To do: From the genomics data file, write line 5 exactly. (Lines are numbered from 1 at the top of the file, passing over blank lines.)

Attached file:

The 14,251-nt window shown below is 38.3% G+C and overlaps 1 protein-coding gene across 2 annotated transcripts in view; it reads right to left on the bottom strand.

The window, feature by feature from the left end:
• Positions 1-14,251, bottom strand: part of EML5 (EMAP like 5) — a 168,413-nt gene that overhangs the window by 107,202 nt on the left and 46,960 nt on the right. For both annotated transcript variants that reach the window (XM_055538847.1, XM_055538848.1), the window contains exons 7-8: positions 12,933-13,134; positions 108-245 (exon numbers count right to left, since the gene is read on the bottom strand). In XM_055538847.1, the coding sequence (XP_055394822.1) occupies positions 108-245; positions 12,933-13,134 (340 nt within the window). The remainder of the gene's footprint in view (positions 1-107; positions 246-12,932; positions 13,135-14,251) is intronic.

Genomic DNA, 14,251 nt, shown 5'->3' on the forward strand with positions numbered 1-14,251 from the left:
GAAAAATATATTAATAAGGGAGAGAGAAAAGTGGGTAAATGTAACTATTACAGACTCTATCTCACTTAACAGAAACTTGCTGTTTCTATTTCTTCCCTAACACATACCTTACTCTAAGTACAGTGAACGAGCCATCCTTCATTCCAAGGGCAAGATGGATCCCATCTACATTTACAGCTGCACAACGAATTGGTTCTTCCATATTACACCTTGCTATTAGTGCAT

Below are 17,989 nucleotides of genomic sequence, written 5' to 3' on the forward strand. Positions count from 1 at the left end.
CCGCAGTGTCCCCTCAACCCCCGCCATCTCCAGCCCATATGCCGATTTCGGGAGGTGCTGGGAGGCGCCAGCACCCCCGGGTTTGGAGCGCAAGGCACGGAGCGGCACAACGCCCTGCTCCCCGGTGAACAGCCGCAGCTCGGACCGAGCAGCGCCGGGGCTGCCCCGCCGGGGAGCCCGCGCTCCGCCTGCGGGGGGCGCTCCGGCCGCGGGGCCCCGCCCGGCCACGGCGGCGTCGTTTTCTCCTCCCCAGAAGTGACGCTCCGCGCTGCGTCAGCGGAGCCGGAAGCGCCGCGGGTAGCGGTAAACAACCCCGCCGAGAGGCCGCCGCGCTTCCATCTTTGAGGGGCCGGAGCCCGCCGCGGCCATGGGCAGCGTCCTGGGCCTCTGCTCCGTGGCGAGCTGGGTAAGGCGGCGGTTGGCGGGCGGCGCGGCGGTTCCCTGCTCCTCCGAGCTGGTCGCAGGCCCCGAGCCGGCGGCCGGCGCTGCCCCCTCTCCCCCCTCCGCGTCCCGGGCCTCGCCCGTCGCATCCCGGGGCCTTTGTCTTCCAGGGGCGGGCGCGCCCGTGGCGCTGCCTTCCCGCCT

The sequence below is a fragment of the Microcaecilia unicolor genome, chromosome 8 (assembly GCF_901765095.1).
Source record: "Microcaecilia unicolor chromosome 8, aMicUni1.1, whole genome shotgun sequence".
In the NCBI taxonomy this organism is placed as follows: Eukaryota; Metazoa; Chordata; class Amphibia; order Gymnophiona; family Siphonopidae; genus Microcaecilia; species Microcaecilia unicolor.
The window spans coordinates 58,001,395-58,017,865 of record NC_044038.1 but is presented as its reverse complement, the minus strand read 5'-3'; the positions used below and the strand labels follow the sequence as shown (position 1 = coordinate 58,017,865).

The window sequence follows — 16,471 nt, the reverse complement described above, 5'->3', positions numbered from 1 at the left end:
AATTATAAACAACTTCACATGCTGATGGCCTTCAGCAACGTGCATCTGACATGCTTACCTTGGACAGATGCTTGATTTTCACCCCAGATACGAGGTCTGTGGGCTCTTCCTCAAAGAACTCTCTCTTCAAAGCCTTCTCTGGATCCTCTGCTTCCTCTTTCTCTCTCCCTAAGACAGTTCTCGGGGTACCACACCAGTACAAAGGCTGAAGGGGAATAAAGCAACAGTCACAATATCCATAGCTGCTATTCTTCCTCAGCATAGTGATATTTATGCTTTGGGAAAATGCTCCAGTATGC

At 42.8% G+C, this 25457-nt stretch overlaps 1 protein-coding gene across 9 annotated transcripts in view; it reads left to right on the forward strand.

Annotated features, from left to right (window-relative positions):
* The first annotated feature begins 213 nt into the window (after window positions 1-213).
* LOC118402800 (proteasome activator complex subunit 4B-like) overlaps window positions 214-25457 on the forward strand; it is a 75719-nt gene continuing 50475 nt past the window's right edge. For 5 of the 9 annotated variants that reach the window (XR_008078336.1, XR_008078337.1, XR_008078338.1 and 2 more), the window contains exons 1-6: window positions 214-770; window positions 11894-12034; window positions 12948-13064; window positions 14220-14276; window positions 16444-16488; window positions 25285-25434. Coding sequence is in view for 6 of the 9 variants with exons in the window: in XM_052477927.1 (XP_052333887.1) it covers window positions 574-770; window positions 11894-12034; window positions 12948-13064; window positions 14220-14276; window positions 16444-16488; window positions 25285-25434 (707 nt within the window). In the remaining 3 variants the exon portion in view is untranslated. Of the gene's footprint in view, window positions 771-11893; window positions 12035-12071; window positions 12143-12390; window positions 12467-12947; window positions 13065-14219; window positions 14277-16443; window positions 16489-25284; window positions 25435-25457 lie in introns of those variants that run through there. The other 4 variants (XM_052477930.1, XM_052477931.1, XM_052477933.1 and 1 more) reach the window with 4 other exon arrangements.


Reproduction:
GAAAAATATATTAATAAGGGAGAGAGAAAAGTGGGTAAATGTAACTATTACAGACTCTATCTCACTTAACAGAAACTTGCTGTTTCTATTTCTTCCCTAACACATACCTTACTCTAAGTACAGTGAACGAGCCATCCTTCATTCCAAGGGCAAGATGGATCCCATCTACATTTACAGCTGCACAACGAATTGGTTCTTCCATATTACACCTTGCTATTAGTGCAT